In fact, the most interesting idea here is presented in Ellie, the Christ figure of the world that will save (sever) humanity from the last remaining traces of God . It’s a wholly human story that is never angry at its ruined situation. This a world abandoned save for one thing: The virus that tears through people and society. It’s a grim yet surprisingly hopeful look into a world that for the first time has to rely on itself in the face of a wrath that could have only be described as “unholy.”
But then we also had games like Amnesia: A Machine for Pigs where a man, angry at this world filled with all manners of filth and ruined by greedy leaders and politicians he deemed “pigs.” To correct the sins of man, Mandus aligns himself with a greater force by creating a “God”. In Amnesia‘s sequel, Mandus (Man) creates God (…God) as a machine. This machine was built to pass judgement on the pigs and by doing so, Mandus becomes both the progenitor and later main opponent of the machine “god” he built. It’s a harrowing story of a man who understands completely the monumental scope of the machine he built and labeled a god, versus the horror that comes with understanding his failure to control that same power. Exploring the dynamic of servant and creator, god and zealot, Amnesia: A Machine for Pigs is more about God and Man as a tandem force rather than ones at odds with each other.
It also really depends on what you can consider a “god” in the first place. In fact, Tearaway introduces a world where the player essentially plays a benevolent god. Less literally, one might argue that you are a god in the immigration simulator Papers, Please in which you pass judgement on those that come before you only to return to your own home as human. Or even The Stanley Parable which creates the idea that the game itself might be a sort of god only it relies on you to be complete as a game. The funniest example and possibly the most literal could be Saints Row IV where you are basically a god and choose to just fuck around rather than do anything substantial with your powers.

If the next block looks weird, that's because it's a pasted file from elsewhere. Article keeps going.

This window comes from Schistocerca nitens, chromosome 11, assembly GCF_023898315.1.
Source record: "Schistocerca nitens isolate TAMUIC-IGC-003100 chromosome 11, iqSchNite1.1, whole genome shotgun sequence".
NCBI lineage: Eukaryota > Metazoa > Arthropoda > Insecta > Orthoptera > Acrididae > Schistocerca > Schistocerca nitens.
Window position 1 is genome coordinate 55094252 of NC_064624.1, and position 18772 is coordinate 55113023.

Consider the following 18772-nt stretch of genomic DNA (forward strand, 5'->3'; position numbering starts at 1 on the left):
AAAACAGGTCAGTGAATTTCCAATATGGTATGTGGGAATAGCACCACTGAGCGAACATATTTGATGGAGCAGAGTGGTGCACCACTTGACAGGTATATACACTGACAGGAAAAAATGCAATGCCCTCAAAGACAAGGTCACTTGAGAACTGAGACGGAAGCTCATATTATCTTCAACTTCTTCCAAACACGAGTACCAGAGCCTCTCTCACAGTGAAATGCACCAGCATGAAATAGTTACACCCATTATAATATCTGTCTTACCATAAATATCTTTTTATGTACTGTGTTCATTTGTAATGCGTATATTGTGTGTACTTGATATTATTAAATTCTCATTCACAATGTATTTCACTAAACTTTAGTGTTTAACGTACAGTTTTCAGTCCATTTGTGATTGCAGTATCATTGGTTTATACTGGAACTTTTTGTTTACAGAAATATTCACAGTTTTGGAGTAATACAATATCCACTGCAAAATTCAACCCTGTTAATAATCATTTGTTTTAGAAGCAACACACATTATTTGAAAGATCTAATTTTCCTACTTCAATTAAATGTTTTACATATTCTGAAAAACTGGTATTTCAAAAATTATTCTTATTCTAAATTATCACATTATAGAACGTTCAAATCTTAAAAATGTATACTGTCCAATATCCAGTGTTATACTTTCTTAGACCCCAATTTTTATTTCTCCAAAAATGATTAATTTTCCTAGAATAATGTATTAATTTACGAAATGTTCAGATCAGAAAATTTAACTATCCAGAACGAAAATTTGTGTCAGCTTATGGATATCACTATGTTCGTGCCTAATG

Strangely enough, and without going into too much detail (this is a video game website after all), this theme invaded various other mediums as well. Pacific Rim and Man of Steel both featured heavily ideas of man and gods (though one of them replaced man and god with giant robots and kaijus and was a super awesome movie). Additionally the anime Attack on Titan made similar strides with a narrative based on humanity’s struggle against large beasts called Titans (that have their own mythological references).
Not all games this year featured this idea of man v. god, just like not every game last year made us feel like a piece of shit about ourselves. However some of the biggest games to have come out this year introduced the idea that the topic of humans and God is an idea that goes beyond religion. No matter your beliefs, the idea that there is a power greater than yourself is a human experience, and fighting, or becoming larger than this power is additionally a very human desire. Our relationship to the idea of God is so readily understood by many of us that story-tellers can feel comfortable using this dynamic to tell stories that have nothing to do with religion at all. They can be personal stories, or epic ones, but regardless; these are the stories that dominated the year 2013.